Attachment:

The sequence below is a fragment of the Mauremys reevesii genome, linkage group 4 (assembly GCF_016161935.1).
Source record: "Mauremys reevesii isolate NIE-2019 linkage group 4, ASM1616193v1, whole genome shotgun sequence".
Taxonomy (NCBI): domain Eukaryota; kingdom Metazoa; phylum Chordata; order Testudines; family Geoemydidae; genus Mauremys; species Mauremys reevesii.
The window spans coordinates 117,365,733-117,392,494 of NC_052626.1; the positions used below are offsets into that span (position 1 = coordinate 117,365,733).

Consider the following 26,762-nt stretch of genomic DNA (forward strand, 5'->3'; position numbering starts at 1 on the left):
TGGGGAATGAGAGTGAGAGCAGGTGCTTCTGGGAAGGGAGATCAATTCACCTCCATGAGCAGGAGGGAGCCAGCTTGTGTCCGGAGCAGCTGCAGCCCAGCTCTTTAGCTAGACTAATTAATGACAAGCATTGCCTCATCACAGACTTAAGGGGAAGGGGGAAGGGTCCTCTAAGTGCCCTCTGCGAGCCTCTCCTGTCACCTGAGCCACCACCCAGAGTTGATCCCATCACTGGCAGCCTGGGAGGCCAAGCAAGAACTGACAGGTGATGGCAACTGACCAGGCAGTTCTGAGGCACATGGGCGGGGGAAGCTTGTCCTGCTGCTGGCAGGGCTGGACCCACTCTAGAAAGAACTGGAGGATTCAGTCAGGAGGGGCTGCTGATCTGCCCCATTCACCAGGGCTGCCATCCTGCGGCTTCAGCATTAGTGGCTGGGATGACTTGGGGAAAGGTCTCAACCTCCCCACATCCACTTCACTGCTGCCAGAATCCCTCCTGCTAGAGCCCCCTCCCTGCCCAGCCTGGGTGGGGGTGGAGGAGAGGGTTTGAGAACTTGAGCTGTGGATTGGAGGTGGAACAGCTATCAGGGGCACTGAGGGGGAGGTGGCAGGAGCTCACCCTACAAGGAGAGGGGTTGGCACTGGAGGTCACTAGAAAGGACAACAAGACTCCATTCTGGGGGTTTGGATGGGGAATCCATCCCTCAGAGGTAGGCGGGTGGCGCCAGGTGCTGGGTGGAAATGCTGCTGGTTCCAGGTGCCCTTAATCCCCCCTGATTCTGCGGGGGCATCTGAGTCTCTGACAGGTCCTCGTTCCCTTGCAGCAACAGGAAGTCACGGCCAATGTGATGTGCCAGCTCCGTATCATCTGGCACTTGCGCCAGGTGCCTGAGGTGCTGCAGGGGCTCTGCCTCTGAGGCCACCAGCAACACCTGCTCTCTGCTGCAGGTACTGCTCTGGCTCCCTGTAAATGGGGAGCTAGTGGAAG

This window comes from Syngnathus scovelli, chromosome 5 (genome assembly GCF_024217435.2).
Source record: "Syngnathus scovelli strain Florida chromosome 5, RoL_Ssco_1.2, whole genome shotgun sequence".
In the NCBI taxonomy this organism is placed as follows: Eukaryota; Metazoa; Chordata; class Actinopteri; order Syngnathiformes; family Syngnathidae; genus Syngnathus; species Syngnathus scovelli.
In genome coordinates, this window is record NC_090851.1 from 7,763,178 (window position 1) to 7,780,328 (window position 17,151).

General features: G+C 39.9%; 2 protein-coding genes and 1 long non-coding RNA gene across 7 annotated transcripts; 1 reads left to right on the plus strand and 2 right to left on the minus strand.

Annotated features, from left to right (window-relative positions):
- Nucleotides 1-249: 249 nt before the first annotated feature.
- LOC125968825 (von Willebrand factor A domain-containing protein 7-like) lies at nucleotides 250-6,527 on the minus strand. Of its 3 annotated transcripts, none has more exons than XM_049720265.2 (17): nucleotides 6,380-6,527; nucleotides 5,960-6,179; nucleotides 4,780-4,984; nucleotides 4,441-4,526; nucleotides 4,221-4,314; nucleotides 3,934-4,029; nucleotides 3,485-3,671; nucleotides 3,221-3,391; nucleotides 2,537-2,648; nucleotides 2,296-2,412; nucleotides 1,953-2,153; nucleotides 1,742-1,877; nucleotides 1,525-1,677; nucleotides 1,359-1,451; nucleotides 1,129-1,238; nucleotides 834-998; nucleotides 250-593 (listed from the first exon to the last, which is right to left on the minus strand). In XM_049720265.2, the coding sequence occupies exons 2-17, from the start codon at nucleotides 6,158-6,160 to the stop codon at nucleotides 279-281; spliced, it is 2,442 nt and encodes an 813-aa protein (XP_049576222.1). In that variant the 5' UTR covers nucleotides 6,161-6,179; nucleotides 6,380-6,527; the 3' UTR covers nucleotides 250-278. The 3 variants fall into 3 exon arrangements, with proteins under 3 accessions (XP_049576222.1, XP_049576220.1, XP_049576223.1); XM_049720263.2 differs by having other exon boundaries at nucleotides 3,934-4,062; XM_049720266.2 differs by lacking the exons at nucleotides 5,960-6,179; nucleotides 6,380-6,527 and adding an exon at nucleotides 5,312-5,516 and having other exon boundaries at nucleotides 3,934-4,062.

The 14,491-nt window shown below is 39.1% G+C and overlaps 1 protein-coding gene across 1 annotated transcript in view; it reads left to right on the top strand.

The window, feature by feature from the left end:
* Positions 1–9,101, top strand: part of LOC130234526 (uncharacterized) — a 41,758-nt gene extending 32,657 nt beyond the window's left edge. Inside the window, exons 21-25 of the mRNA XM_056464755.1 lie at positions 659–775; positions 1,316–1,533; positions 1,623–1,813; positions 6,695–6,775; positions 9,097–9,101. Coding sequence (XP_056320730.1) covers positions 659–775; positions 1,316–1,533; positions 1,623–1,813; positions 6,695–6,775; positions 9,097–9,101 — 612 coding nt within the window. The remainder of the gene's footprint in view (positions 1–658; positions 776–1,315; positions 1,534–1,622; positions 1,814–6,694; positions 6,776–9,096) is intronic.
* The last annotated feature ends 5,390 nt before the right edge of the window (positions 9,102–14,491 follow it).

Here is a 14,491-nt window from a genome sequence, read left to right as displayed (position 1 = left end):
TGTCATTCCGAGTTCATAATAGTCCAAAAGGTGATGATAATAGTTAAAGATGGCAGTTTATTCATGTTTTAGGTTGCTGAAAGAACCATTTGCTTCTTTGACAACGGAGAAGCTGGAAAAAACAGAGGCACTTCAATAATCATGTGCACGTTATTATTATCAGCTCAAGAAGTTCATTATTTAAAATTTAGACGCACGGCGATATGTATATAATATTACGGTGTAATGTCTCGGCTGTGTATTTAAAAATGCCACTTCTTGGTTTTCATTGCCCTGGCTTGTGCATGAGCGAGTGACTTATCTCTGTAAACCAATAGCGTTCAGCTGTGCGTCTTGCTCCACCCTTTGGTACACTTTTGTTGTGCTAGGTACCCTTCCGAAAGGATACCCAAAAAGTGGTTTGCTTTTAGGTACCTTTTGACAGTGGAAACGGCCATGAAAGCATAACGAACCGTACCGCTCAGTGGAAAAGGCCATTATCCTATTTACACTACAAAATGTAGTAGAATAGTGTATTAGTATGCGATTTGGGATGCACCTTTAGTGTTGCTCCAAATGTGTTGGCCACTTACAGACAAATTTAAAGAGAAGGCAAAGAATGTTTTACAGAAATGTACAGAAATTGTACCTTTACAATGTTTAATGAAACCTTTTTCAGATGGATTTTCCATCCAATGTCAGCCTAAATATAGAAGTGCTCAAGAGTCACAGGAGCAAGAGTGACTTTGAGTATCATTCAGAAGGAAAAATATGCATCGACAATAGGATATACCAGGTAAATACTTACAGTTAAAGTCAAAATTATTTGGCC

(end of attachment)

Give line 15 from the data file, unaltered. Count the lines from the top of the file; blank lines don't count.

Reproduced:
The 14,491-nt window shown below is 39.1% G+C and overlaps 1 protein-coding gene across 1 annotated transcript in view; it reads left to right on the top strand.